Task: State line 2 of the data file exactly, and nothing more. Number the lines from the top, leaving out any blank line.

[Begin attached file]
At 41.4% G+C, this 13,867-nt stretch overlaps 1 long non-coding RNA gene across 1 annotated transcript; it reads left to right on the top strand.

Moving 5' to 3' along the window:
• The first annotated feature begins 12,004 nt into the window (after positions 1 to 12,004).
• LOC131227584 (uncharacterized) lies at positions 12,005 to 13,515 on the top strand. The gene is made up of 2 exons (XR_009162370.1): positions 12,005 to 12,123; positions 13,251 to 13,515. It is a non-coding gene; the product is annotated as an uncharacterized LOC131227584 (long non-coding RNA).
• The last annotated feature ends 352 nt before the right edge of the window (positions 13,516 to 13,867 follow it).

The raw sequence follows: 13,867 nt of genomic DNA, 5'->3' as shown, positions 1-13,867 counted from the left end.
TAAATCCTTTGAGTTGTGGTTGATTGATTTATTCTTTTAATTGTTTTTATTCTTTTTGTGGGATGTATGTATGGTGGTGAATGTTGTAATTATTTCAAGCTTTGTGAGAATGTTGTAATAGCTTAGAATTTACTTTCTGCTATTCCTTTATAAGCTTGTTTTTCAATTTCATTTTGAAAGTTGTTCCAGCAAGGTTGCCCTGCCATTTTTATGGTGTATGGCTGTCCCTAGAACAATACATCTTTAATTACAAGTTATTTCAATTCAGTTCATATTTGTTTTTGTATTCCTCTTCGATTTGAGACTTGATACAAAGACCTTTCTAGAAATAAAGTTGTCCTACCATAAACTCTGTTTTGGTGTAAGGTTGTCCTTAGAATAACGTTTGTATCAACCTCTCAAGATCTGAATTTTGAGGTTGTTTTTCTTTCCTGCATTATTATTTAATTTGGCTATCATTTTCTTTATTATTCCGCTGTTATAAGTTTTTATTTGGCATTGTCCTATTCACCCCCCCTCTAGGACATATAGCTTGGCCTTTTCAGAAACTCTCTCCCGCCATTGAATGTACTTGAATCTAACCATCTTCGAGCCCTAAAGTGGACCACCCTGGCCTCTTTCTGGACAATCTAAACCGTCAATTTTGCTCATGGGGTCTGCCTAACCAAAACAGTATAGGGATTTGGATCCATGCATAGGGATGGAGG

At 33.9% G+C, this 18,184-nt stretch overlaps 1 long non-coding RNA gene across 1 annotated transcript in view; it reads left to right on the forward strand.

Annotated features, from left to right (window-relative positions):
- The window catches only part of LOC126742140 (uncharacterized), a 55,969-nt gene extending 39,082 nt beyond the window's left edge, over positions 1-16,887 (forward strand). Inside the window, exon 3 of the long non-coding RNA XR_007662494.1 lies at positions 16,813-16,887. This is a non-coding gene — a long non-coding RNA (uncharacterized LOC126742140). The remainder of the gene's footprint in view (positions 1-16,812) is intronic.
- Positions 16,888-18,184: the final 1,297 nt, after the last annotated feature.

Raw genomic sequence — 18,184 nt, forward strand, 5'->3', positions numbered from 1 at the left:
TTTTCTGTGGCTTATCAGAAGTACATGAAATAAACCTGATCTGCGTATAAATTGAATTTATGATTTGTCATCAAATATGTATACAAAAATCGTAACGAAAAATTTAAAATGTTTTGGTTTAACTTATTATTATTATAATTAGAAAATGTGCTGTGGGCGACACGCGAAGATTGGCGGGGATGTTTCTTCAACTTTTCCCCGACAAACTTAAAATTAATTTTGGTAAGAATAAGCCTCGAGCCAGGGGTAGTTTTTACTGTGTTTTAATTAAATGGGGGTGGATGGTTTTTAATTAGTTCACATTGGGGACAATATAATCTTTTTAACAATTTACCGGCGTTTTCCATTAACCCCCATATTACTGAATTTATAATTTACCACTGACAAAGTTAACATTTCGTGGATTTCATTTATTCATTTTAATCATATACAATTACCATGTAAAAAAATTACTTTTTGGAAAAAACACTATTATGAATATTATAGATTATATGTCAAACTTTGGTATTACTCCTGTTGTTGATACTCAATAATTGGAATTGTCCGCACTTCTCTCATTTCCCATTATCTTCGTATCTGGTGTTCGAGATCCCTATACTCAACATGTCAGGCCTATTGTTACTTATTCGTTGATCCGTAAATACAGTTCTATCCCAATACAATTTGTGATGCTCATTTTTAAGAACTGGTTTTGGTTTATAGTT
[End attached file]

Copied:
Moving 5' to 3' along the window: